As it stands, people who earn in excess of £150,000 and make a “special pension contribution” of more than £20,000 may suffer a tax charge of the difference between the higher rate relief they would expect and the basic rate relief that they would be entitled to in 2011.

Inheritance Tax

Inheritance tax limit was set to rise to £350,000 in 2010 but the Chancellor made a U-turn in the PBR, meaning that levels will stay at £325,000 (effectively £650,000 for a married couple or civil partnership) in 2010/11. As property prices are now back on the rise, increasing numbers of properties will fall in line with the current allowance.

Value Added Tax

Rumours that the Chancellor would increase the rate or the scope of VAT went unfounded after the release of the PBR, unless of course he plans to break the news to us after the general election. The standard rate goes back up from 15% to 17.5% on 1st January 2010, but there is no indication that it will go up again after that, or be applied to any of the categories that are currently VAT-free such as food, children’s clothes, newspapers and new houses.

Other measures

Yet again, practitioners are reminded that they should stay on the right side of HM Revenue and Customs. If a taxpayer fails to file a tax return on time, they may be issued with an estimation by HMRC. In the past HMRC have offered a relief called “equitable liability” if it was clear that their estimation was excessive, they would not collect the tax.

The bad news is that recently a number of concessions have been withdrawn, including equitable liability. The good news is however, the liability will now be included in the law itself. To qualify for this relief, a taxpayer must be able to show that the amount of tax demanded of them is too large, and must bring his or her tax affairs up to date by filing appropriate tax returns and paying outstanding tax, interest and penalties. However, prevention is better than cure, and it still pays to fill out your tax return in a timely manner rather than relying on this new rule as a get-out clause.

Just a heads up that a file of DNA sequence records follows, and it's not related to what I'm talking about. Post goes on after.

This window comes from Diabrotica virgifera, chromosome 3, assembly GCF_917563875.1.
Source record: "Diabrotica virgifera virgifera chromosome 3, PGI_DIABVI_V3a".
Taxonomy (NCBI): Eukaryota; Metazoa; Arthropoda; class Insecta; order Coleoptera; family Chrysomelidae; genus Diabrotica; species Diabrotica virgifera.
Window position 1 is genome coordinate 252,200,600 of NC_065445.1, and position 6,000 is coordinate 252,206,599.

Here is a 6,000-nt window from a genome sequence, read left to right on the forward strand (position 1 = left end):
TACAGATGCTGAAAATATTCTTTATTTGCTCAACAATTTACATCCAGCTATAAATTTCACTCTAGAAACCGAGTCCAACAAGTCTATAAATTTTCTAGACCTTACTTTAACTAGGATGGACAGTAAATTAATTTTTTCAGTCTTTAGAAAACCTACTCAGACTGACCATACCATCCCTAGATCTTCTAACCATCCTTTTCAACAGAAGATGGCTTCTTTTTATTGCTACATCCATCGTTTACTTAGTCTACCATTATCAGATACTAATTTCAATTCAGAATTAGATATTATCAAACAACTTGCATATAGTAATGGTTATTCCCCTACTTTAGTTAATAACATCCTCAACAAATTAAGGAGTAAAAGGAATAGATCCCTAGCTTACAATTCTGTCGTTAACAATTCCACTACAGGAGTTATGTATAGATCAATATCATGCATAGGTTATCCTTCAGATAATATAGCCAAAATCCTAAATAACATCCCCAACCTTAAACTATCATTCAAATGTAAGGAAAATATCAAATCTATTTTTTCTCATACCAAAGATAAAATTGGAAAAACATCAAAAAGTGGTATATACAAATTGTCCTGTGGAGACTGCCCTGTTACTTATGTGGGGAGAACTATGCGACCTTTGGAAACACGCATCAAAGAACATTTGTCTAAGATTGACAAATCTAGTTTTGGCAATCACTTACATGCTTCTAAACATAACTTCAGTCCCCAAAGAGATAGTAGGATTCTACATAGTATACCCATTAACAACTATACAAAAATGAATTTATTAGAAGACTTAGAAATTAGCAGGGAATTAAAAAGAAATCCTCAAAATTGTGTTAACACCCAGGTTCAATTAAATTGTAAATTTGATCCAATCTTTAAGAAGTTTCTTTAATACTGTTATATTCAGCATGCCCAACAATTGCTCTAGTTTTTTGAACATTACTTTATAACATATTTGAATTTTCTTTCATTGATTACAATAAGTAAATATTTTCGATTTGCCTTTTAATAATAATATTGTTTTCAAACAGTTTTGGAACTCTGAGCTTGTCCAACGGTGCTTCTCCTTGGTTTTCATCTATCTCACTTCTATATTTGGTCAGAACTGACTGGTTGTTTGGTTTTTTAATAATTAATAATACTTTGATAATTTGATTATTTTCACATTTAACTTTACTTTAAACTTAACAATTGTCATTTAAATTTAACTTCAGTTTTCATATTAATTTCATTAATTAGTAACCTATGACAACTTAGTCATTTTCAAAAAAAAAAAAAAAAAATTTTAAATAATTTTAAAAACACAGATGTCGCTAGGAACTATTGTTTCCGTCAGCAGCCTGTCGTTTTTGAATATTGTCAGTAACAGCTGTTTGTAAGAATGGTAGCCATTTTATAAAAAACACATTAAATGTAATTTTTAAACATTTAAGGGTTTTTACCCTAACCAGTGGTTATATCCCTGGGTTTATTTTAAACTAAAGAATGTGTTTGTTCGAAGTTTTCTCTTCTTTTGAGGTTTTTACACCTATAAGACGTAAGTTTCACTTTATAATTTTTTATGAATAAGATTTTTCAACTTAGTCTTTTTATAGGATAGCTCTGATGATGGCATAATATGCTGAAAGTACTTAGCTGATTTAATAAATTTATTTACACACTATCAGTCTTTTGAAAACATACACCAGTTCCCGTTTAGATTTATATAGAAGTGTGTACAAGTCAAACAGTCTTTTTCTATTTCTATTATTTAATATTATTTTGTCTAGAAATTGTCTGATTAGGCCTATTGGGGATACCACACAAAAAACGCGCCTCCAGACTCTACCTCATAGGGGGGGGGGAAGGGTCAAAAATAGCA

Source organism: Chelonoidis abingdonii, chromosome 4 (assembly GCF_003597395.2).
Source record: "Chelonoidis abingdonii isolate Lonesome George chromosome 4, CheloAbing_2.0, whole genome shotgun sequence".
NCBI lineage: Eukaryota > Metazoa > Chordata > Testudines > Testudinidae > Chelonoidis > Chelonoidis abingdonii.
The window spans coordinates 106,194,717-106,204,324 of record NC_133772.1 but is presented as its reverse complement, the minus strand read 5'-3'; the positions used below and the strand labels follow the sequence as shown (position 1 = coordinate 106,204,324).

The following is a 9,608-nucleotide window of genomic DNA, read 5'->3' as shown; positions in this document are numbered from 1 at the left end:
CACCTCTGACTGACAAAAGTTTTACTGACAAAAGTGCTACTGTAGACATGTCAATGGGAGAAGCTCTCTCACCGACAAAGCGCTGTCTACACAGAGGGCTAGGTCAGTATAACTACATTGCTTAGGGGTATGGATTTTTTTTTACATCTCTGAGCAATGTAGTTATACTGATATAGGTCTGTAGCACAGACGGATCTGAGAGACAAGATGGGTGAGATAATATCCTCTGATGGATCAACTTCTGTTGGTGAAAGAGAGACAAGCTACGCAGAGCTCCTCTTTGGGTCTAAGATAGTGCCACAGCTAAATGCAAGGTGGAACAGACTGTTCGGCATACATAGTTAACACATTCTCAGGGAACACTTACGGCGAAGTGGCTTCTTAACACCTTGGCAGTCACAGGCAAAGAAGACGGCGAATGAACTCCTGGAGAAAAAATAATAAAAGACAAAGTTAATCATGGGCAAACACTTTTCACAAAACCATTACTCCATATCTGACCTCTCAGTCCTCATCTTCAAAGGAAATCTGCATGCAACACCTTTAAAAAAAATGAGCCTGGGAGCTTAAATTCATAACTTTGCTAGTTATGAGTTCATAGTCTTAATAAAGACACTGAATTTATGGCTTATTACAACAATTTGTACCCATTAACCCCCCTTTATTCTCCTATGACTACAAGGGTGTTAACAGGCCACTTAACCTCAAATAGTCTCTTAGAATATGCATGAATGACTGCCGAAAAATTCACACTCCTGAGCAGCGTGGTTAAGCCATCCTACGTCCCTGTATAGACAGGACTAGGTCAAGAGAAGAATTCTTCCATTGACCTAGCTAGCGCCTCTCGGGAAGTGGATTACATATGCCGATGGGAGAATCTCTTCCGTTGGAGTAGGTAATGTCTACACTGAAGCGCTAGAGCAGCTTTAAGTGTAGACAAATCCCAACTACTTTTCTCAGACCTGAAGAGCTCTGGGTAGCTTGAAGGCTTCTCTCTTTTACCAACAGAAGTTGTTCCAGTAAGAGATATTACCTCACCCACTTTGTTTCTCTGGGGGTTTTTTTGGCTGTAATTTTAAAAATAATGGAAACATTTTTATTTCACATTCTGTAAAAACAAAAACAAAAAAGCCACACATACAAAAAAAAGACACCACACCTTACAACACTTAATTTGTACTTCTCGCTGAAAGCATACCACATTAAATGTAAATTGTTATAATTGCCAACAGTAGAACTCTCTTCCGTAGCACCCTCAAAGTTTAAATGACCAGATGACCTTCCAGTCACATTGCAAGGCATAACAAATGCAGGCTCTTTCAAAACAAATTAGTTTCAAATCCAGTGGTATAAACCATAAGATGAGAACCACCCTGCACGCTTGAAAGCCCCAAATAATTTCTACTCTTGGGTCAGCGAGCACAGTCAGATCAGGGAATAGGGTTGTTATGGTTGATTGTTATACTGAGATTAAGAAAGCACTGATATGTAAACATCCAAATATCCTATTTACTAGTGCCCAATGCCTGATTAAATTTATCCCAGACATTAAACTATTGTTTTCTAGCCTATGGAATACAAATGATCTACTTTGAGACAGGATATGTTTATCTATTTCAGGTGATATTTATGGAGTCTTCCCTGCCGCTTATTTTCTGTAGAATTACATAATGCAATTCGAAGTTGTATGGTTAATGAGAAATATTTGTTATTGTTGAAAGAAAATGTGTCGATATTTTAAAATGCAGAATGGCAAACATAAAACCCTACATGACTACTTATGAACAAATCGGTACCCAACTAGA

In short, the Chancellor’s Pre-Budget Report will not make good reading for everyone, and it is still unclear as to whether the Prime Minister’s plans to increase spending are just a ploy to hide the bitter taste of cut-backs and debt for which we will all have to foot the bill.

Dentists are advised to seek the advice of financial advisors to navigate the minefield of tax changes the new decade brings in. Humphrey & Co. is a professional team of accountants dedicated to providing specialist services to dentists. All their clients will be contacted individually if there is anything in the Pre-Budget report specific to their personal circumstances. Humphrey & Co. is a member of the Association of Specialist Providers to Dentists (ASPD), a network of professional service providers who understand the needs of those in the dental industry.

To contact Humphrey & Co. please contact Gregory Penfold on 01323 730 631 or visit their website at www.humph.co.uk. For more information on the ASPD call 0800 458 6773 or visit www.aspd.co.uk


Original Article: